Livestock producers were asked to give their perspectives on most important constraints affecting their livestock farm operations and their responses are summarized in Table 6. The three most frequently reported production constraints were disease like trypanosomiasis, black leg, anthrax, pastevrellosis and mastitis (96.19%), shortage of grazing land (73.33%) and feed shortage (48.57%). Lack of capital was reported as an important constraint by 25.71% of the households during the survey period. Similarly, shortage of veterinary medicine, shortage of water and lack of improved breed were reported as important production constraints by 20.95, 18.10 and 14.29% of the households keeping cattle, respectively.

 

 

Disease (pasteyrellosis, lichen, leg and foot and mouth and dermatophytosis) and shortage of grazing land were the most important production constraints of shoats and equines. There are about 52.38  and  49.52%  of  disease and shortage of grazing land by keeping shoats. Regarding keeping equines about 31.43 and 30.48% of sample households reported disease and shortage of grazing land as important production constraints, respectively. Disease and feed shortage were very important production constraints by 66.67 and 16.19% of sample households keeping poultry, respectively.

The main marketing problems of livestock were market price/demand fluctuation, lack of capital, lack of market information, lack of market linkage, unorganized marketing system and high transaction cost summarized in Table 6. High transaction cost (71.43%) and lack of capital   (35.24%)   were   reported   as   main   marketing constraints by sample households keeping cattle. Lack of market information and market price/demand fluctuation were reported as important constraints in the marketing of cattle. The result indicates that about 23.81 and 21.90% of sample households reported to lack of market information and market price/demand fluctuation, respectively. In the study areas lack of market linkage (14.29%) and unorganized marketing system (12.38) of sample households were reported as constraints in cattle marketing.

As presented in Table 6, high transaction cost (52.38%), lack of market information (33.33%) and lack of market   linkage   (28.57%)   were   the  main  constraints reported by sample households keeping shoats. Besides, lack of capital, market price/demand fluctuation and unorganized marketing system were reported as important constraints of shoats marketing.

High transaction cost was the major constraint in equines and poultry marketing. About 14.29 and 23.81% of sample households reported transaction cost as important constraints in equines and poultry marketing, respectively. Lack of market information, lack of market linkage, unorganized marketing system and market price/demand fluctuation were reported in both equines and poultry marketing as constraints. Lack of capital was constraint in poultry marketing. Generally, in livestock marketing, high transaction cost is the most important constraint in cattle, shoats, equines and poultry production.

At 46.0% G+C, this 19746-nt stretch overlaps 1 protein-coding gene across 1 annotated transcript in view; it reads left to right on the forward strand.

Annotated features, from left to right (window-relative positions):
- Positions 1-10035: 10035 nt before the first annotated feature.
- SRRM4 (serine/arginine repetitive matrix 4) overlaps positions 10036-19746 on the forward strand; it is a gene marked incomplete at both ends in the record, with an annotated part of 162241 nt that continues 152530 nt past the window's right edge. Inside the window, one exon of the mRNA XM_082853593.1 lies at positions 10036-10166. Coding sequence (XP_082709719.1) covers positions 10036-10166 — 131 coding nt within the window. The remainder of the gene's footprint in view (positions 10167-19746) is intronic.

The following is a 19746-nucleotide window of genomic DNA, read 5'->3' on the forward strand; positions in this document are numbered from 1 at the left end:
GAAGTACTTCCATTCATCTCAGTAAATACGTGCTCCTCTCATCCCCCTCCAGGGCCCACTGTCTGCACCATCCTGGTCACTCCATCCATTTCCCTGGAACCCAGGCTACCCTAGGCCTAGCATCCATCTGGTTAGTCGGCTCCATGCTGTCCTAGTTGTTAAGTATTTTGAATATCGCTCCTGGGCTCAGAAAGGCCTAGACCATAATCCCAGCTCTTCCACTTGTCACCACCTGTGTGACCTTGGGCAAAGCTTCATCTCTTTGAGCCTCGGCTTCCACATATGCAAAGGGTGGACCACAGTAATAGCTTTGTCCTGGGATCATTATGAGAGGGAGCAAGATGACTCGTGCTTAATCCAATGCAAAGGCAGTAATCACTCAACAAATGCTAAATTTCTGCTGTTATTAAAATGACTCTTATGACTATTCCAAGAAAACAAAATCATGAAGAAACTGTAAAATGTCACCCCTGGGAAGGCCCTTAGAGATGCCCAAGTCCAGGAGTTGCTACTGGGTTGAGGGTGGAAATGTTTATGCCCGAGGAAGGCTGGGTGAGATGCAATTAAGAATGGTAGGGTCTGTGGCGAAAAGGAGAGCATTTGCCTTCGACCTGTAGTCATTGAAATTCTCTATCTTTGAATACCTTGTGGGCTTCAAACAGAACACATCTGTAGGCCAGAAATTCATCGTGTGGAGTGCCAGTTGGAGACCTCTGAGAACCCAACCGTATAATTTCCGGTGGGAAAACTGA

Livestock feeding system

Types of livestock feeding systems  were  summarized  in Table 7. Livestock producers practiced three grazing systems and their combinations. Straw (teff, barley, wheat, bean, pea) and stover of maize and sorghum were extensively used and animals were grazed on crop stubble due to palatable by livestock and no other feed option for their livestock. About 97.14 and 35.24% of sample households used teff straw and stover of maize and sorghum, respectively.

 

 

There are no apparent private or public sector efforts in improving the use of crop residues and improved forages by sample households during the survey period. Supplementary feeds like fagullo and salt were used by few farmers during the survey period.

Beekeeping practices

Beekeeping practice is a common practice of rural livelihoods as income generation source and home consumption. Table 8 presents beekeeping practice and major  constraint  in  terms  of   number   and   production honey. Result shows that a few percentage of the sample households in the survey areas own traditional types of beehives (27.62%) with 4.52 numbers per farmer beehives. The four most frequently reported constraints were herbicide (28.57%), shortage of bee forage (20.95%), ants and wild animals (19.05%) and price fluctuation of honey (13.33%). Shortage of bee (7.62%) was also important constraint by bee production marketing system during the survey period.

 

 

Crop pattern and productivity

Cropping patterns adopted by farmers in the study areas depend on agro-ecology factors like climate, soil types, crop types and markets. The major crops produced in selected districts were maize, teff, sorghum and wheat among cereal crops; faba bean, field pea, soybean and nug among pulse and oil crops and potato from horticultural crop (Table 9). The result  shows  that 99.05% of the sample households owned farm plots with 3.18 plots per farmer. This implies that land sub-division issues may be disadvantaging for economic of labor and other inputs usage (Fekadu and Bezabih, 2009; Wondimu, 2010). Teff and maize were the most important crops in the study areas which were produced by 92.38 and 69.52% of sample households on 0.86 and 0.88 ha of land, respectively.

 

 

Analysis of crop yields was done separately at the district level and overall expressed in quintal per hectare as summarized in Table 9. The yield of sample households during the survey period was below national and regional average (CSA, 2017). This implies that all concerned bodies may work on how to increase the productivity through improved varieties, appropriate inputs recommended of these crops.

In the study areas soil fertility management practice was reported though in medium usage (Table 9). About 75.24% of sample households reported their soil status to be good depending  on their perception. Some of the soil fertility enhancing practices identified includes conservation tillage, crop residue retention, maize-legume intercropping and cereal-legume rotation, especially in Ilu Gelan district. Soil fertility management has been shown to improve yields more than using of chemical fertilizers (Tchale and Sauer, 2007). Therefore, it implies that improved soil fertility increases crop yield than using of appropriate improved inputs.